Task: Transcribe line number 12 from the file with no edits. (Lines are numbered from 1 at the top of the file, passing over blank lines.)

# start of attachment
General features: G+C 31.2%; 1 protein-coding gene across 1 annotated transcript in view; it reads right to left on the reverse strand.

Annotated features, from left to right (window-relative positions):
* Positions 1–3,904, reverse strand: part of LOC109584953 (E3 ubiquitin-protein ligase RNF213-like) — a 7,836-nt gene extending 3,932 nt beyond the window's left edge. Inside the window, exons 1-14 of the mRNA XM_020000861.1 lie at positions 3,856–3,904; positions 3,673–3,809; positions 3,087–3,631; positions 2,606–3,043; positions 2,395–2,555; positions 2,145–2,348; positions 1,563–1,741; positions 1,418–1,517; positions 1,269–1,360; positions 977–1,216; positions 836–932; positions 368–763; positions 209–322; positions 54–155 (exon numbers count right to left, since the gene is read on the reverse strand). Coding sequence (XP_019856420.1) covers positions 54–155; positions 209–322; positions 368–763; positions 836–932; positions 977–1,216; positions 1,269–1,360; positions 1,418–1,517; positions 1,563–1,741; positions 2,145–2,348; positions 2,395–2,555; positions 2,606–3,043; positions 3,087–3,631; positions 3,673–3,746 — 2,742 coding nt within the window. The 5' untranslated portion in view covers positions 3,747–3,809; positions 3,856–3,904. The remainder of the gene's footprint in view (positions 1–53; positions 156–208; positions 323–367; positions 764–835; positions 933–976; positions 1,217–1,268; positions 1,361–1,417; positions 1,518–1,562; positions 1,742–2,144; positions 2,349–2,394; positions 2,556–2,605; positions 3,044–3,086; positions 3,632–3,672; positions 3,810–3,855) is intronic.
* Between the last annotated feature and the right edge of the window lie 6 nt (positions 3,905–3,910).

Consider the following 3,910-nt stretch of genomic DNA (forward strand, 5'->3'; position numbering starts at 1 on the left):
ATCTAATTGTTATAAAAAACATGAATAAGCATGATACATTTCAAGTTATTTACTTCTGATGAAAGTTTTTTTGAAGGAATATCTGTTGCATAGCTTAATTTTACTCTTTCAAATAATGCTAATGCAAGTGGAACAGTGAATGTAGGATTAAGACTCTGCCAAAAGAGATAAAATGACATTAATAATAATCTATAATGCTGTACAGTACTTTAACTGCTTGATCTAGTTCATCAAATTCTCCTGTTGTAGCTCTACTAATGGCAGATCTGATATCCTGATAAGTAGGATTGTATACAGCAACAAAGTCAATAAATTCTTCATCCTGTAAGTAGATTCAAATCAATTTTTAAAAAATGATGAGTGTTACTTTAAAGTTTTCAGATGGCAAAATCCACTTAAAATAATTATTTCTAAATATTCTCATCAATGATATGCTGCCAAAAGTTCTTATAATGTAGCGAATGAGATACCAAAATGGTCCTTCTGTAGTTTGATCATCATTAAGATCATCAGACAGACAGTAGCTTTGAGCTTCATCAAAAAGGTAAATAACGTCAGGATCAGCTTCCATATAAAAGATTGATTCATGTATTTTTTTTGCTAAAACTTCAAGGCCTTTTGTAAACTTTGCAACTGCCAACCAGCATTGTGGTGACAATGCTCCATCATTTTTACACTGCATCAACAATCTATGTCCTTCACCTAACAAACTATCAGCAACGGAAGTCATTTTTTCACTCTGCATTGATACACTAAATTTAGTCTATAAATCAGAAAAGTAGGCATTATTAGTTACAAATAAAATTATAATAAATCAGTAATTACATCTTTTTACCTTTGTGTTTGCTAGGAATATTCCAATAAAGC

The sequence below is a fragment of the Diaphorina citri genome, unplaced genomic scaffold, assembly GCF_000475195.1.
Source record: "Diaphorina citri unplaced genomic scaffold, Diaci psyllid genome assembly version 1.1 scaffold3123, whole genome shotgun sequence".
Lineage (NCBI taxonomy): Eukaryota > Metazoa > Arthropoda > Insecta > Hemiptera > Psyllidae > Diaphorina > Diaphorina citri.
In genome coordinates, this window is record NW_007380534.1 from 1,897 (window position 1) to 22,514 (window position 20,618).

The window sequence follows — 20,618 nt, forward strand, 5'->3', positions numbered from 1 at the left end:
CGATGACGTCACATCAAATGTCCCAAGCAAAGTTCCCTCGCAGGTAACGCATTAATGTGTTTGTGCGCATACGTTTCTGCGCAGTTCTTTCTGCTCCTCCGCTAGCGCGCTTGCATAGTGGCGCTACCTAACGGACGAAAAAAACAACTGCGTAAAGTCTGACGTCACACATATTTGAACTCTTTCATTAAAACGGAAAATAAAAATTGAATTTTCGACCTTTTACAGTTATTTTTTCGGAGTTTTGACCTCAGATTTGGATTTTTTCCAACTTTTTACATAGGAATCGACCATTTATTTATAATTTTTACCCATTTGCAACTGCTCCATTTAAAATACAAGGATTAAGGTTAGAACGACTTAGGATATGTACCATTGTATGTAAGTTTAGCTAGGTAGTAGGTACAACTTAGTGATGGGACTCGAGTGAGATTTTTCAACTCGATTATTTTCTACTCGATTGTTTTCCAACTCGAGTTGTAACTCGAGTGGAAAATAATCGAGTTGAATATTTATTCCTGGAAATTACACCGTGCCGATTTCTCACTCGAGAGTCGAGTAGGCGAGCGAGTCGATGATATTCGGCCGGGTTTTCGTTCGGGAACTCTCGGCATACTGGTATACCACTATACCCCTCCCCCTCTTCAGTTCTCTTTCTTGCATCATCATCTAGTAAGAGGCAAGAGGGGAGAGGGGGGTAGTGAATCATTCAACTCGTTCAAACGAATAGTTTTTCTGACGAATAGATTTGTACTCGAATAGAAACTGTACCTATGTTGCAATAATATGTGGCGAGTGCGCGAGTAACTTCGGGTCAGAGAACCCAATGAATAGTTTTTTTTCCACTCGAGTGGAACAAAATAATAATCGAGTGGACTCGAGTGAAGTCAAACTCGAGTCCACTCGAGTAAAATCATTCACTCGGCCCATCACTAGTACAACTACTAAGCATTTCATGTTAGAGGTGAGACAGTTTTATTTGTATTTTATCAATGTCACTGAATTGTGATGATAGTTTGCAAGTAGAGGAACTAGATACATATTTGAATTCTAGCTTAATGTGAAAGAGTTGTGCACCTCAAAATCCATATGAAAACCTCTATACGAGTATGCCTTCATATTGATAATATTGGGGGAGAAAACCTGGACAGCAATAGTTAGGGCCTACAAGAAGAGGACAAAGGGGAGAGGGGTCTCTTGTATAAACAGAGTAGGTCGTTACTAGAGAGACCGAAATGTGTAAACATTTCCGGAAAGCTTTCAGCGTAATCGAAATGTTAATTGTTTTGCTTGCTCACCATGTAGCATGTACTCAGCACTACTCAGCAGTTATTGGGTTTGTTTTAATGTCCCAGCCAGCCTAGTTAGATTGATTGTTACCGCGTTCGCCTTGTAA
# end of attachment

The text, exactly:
CGATGACGTCACATCAAATGTCCCAAGCAAAGTTCCCTCGCAGGTAACGCATTAATGTGTTTGTGCGCATACGTTTCTGCGCAGTTCTTTCTGCTCCTCCGCTAGCGCGCTTGCATAGTGGCGCTACCTAACGGACGAAAAAAACAACTGCGTAAAGTCTGACGTCACACATATTTGAACTCTTTCATTAAAACGGAAAATAAAAATTGAATTTTCGACCTTTTACAGTTATTTTTTCGGAGTTTTGACCTCAGATTTGGATTTTTTCCAACTTTTTACATAGGAATCGACCATTTATTTATAATTTTTACCCATTTGCAACTGCTCCATTTAAAATACAAGGATTAAGGTTAGAACGACTTAGGATATGTACCATTGTATGTAAGTTTAGCTAGGTAGTAGGTACAACTTAGTGATGGGACTCGAGTGAGATTTTTCAACTCGATTATTTTCTACTCGATTGTTTTCCAACTCGAGTTGTAACTCGAGTGGAAAATAATCGAGTTGAATATTTATTCCTGGAAATTACACCGTGCCGATTTCTCACTCGAGAGTCGAGTAGGCGAGCGAGTCGATGATATTCGGCCGGGTTTTCGTTCGGGAACTCTCGGCATACTGGTATACCACTATACCCCTCCCCCTCTTCAGTTCTCTTTCTTGCATCATCATCTAGTAAGAGGCAAGAGGGGAGAGGGGGGTAGTGAATCATTCAACTCGTTCAAACGAATAGTTTTTCTGACGAATAGATTTGTACTCGAATAGAAACTGTACCTATGTTGCAATAATATGTGGCGAGTGCGCGAGTAACTTCGGGTCAGAGAACCCAATGAATAGTTTTTTTTCCACTCGAGTGGAACAAAATAATAATCGAGTGGACTCGAGTGAAGTCAAACTCGAGTCCACTCGAGTAAAATCATTCACTCGGCCCATCACTAGTACAACTACTAAGCATTTCATGTTAGAGGTGAGACAGTTTTATTTGTATTTTATCAATGTCACTGAATTGTGATGATAGTTTGCAAGTAGAGGAACTAGATACATATTTGAATTCTAGCTTAATGTGAAAGAGTTGTGCACCTCAAAATCCATATGAAAACCTCTATACGAGTATGCCTTCATATTGATAATATTGGGGGAGAAAACCTGGACAGCAATAGTTAGGGCCTACAAGAAGAGGACAAAGGGGAGAGGGGTCTCTTGTATAAACAGAGTAGGTCGTTACTAGAGAGACCGAAATGTGTAAACATTTCCGGAAAGCTTTCAGCGTAATCGAAATGTTAATTGTTTTGCTTGCTCACCATGTAGCATGTACTCAGCACTACTCAGCAGTTATTGGGTTTGTTTTAATGTCCCAGCCAGCCTAGTTAGATTGATTGTTACCGCGTTCGCCTTGTAA